- Consider purchasing a half or quarter of beef or pork if you have the space to freeze it.
- Whole boneless pork loin. These are occasionally on sale at the local grocery stores for $1.77-1.98 per lb. It seems like a lot of $ when you buy 7-9 lbs at once but you can get a lot of meals out of one pork loin. Cut it up yourself or ask the meat department to cut it up for you at no extra cost then stock up your freezer.
- Flat iron steak. This is my latest discovery. I had never heard of flat iron steak until just a few months ago. Buehler's (local grocer) seems to have these on sale occasionally for $3.49 per lb. You can marinate a pound of this and stretch it into 4 servings or more by making stir fry (my favorite is Beef and Broccoli) or grill it (steak kabobs). Not a bad price when you are in the mood for steak.
- Ground turkey. Aldi has 1 lb frozen "tubes" of ground turkey for $.99. Even if you are not a fan of ground turkey, I have found that when you blend it in with ground beef in a meatloaf or other dish, such as the stuffed peppers, you don't even notice. I often take 1 lb of the ground turkey (85% lean) and mix it with 1 lb of ground beef (96% lean). It ends up 90% lean and less expensive than buying 90% lean ground beef at regular price. (figuring the 96% lean ground beef at Walmart is regular priced at $4.28 that makes your 90% lean meat mix $2.64 per lb. - even less if you can get it on sale) You can play around with these numbers until you get the balance of lean-ness and cost to your liking. I tried the 99% lean ground turkey at Walmart once and noticed that it does not blend in as well.
- Whole chicken or turkey. Watch for the turkeys to go on sale around the holidays and freeze them for later. Cook the carcass for broth.
- Boneless chicken thighs. I like to use these in homemade chicken noodle soup. They are conveniently boneless yet you still end up with an inexpensive meal.
- Make soup or stew. This is another way to stretch the amount of meat needed for a meal.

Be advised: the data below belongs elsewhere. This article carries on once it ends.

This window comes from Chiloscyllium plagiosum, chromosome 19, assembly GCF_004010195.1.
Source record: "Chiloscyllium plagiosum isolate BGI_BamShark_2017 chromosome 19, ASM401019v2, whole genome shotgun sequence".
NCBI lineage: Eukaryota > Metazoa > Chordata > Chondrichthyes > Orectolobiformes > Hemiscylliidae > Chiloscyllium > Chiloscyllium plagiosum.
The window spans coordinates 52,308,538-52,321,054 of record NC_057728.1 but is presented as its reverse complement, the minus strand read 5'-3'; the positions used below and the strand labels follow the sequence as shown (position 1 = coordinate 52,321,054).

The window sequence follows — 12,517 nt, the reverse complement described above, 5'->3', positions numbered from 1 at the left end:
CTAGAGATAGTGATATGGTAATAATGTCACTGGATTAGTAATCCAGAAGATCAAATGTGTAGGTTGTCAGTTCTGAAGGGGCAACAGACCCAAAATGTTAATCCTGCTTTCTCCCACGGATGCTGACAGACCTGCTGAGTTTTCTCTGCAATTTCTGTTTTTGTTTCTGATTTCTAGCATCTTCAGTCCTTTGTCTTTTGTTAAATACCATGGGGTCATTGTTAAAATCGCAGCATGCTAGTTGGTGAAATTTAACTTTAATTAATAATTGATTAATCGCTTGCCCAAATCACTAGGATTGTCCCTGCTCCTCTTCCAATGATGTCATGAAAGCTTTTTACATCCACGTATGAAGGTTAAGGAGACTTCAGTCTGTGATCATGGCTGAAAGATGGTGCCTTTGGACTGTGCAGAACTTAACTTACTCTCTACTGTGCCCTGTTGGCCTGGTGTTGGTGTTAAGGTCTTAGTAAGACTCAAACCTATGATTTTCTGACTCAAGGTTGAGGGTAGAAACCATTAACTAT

- Go vegetarian at least once a week. There are lots of recipes for very delicious gourmet type (or plain) meatless meals on the internet using beans and other less expensive forms of protein. And, this is healthier also.
- Use canned fish, like tuna (in water not oil) or salmon, occasionally.
- Watch the weights on the package of meat when you are picking it out of the meat case. Actively look for the right size package that fits your needs. If you plan to make a meal using 1 lb. of meat, go with the one marked 1.01 or even 0.97 lbs. not the one that is marked 1.26 lbs. unless you plan to make use of the extra.
- Serve breakfast at dinner time once in awhile. Try something like...
- Scrambled Eggs, Toast or Bran muffins, Fruit, Yogurt,
- Oatmeal or whole-wheat pancakes (Did you ever try sweet potato pancakes?), Applesauce, Lean Ham
- Omelet loaded with veggies/cheese, Fruit or Juice, Lean bacon
- Whole-grain waffles with Fruit Topping (more like a "dessert" if you are not looking for a big dinner)
These are all pretty easy and inexpensive to make for dinner (even when you are making them from scratch) and can be quite healthy when you are creative and can provide a balanced meal with protein, fruit and vegetable.
Finally, remember that 1 serving of meat is 4 ounces (1/4 lb)...approximately the size of a deck of cards. Try to prepare dinners with this in mind. For example, cut chicken breasts in 1/2 when they are bigger than 1 serving. If you are cooking for big eaters, keep the meat in single size portions but add another side dish, such as a fruit or vegetable (this helps "balance" the meal as well, adding more nutrients and less fat).
Do you have other "tricks" to stretching and saving on meat?